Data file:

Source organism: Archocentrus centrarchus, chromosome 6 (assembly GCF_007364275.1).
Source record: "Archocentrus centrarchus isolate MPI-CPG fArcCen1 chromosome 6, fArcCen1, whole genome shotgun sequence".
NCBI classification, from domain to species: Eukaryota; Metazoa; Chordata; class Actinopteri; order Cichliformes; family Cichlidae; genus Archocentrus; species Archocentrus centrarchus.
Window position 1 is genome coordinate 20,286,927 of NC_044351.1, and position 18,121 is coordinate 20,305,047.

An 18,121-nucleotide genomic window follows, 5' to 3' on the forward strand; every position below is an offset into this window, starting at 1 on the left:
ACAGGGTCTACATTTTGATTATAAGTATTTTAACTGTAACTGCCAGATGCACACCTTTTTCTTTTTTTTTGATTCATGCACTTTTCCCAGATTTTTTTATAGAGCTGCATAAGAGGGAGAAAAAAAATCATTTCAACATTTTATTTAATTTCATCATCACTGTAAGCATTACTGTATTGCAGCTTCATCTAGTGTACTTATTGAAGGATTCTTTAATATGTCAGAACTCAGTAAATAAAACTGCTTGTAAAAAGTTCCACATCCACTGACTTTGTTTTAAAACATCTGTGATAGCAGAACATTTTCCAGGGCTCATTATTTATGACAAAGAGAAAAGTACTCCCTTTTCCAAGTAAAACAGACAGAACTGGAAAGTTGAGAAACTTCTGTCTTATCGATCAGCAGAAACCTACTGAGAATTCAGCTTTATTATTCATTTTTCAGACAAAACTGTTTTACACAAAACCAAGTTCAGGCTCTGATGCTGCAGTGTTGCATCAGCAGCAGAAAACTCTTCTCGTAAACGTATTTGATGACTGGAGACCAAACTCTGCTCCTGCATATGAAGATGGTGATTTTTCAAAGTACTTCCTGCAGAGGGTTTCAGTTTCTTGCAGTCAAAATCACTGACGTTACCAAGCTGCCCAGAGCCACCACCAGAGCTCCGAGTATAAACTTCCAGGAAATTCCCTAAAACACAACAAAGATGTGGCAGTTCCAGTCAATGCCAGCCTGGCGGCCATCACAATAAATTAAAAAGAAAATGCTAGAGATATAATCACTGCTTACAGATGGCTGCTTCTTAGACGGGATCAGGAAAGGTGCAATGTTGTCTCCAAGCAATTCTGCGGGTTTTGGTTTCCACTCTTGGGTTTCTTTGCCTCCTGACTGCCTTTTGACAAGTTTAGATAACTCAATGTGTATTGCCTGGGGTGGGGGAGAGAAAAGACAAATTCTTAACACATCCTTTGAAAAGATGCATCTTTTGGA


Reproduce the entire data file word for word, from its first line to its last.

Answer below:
Source organism: Archocentrus centrarchus, chromosome 6 (assembly GCF_007364275.1).
Source record: "Archocentrus centrarchus isolate MPI-CPG fArcCen1 chromosome 6, fArcCen1, whole genome shotgun sequence".
NCBI classification, from domain to species: Eukaryota; Metazoa; Chordata; class Actinopteri; order Cichliformes; family Cichlidae; genus Archocentrus; species Archocentrus centrarchus.
Window position 1 is genome coordinate 20,286,927 of NC_044351.1, and position 18,121 is coordinate 20,305,047.

An 18,121-nucleotide genomic window follows, 5' to 3' on the forward strand; every position below is an offset into this window, starting at 1 on the left:
ACAGGGTCTACATTTTGATTATAAGTATTTTAACTGTAACTGCCAGATGCACACCTTTTTCTTTTTTTTTGATTCATGCACTTTTCCCAGATTTTTTTATAGAGCTGCATAAGAGGGAGAAAAAAAATCATTTCAACATTTTATTTAATTTCATCATCACTGTAAGCATTACTGTATTGCAGCTTCATCTAGTGTACTTATTGAAGGATTCTTTAATATGTCAGAACTCAGTAAATAAAACTGCTTGTAAAAAGTTCCACATCCACTGACTTTGTTTTAAAACATCTGTGATAGCAGAACATTTTCCAGGGCTCATTATTTATGACAAAGAGAAAAGTACTCCCTTTTCCAAGTAAAACAGACAGAACTGGAAAGTTGAGAAACTTCTGTCTTATCGATCAGCAGAAACCTACTGAGAATTCAGCTTTATTATTCATTTTTCAGACAAAACTGTTTTACACAAAACCAAGTTCAGGCTCTGATGCTGCAGTGTTGCATCAGCAGCAGAAAACTCTTCTCGTAAACGTATTTGATGACTGGAGACCAAACTCTGCTCCTGCATATGAAGATGGTGATTTTTCAAAGTACTTCCTGCAGAGGGTTTCAGTTTCTTGCAGTCAAAATCACTGACGTTACCAAGCTGCCCAGAGCCACCACCAGAGCTCCGAGTATAAACTTCCAGGAAATTCCCTAAAACACAACAAAGATGTGGCAGTTCCAGTCAATGCCAGCCTGGCGGCCATCACAATAAATTAAAAAGAAAATGCTAGAGATATAATCACTGCTTACAGATGGCTGCTTCTTAGACGGGATCAGGAAAGGTGCAATGTTGTCTCCAAGCAATTCTGCGGGTTTTGGTTTCCACTCTTGGGTTTCTTTGCCTCCTGACTGCCTTTTGACAAGTTTAGATAACTCAATGTGTATTGCCTGGGGTGGGGGAGAGAAAAGACAAATTCTTAACACATCCTTTGAAAAGATGCATCTTTTGGA